Artificial intelligence and synthetic life
Recent research and applications on the line between living and non-living systems were illustrated by the head of Fondazione Bruno Kessler’s Data Science for Health Unit, Giuseppe Jurman, during a seminar of the series entitled "Frontiers of Biology".
The first to talk about artificial intelligence was John McCarthy, a computer scientist who won the Turing Prize and who, in 1955, coined this expression during a workshop in which it was intended to start research towards the understanding of the mechanisms of human intelligence to be applied to machines.
Instead, the concept of synthetic life was introduced in the late 1980s by computer scientist Christopher Langton, who promoted a series of workshops to study artificial systems that exhibit behaviors similar to those of living systems.
Giuseppe Jurman, head of the Data Science for Health Unit at Fondazione Bruno Kessler, spoke about the intersection between these two worlds during a seminar in the context of the “Frontiers of Biology” initiative, a series of open talks organized this spring by MUSE-Museo delle Scienze to raise awareness of research that proceeds along the border between living and non-living systems.
After outlining several areas where artificial intelligence is being applied in the life sciences, Jurman focused on two examples where the encounter with the artificial life field is evident.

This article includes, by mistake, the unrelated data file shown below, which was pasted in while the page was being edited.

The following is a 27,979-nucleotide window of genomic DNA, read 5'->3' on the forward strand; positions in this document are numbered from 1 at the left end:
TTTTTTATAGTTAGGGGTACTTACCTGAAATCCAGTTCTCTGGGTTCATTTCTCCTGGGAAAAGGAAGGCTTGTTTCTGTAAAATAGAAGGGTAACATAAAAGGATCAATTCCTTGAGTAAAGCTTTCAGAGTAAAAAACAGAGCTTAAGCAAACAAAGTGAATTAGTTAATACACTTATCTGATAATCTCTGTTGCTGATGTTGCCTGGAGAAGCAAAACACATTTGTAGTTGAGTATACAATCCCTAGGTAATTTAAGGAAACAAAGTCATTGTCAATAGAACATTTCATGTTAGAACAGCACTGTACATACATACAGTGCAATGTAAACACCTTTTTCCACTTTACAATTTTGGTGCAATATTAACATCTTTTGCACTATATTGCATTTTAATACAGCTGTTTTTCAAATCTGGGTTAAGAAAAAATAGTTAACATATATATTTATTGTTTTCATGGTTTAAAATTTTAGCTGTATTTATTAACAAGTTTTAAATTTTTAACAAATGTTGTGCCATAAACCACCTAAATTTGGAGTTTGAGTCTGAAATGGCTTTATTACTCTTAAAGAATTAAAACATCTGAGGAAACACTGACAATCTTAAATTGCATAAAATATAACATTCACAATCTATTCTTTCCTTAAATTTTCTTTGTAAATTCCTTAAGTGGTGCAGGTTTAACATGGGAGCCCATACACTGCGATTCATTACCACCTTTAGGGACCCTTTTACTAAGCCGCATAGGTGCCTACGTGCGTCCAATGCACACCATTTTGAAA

A first field is robotics. During the seminar, Jurman showed an impressive video in which android robots made by Boston Dynamics take on an obstacle course with great agility, performing vaults, jumps and parkour-style stunts. “These are not robots programmed to do this,” Jurman explained, “but androids that understand their surroundings and adapt to them. All this is possible because they are equipped with artificial intelligence, thanks to which they evaluate and act.”
A second example involves a study done not long ago on the application of artificial intelligence to synthetic biology. Jurman showed a video of microscopic spheres composed of thousands of frog cells, separated from the organism and “programmed” with the help of artificial intelligence, which began to live a life of their own, to self-organize and reproduce. In essence, real living robots called xenobots.
“In the next ten years,” Jurman stressed, “we will achieve even more complex models of synthetic life, which now we cannot even think of. An essential question concerns the ethical aspects of such innovations, such as for example the legal liability with respect to these artificial intelligence applications in the case of errors. Europe is quite advanced and is developing guidelines to handle such issues. We are at the frontier of research and we are tackling new issues for which we were not ready to provide answers and now we are in the flow of building solutions. This will be the challenge of the near future.”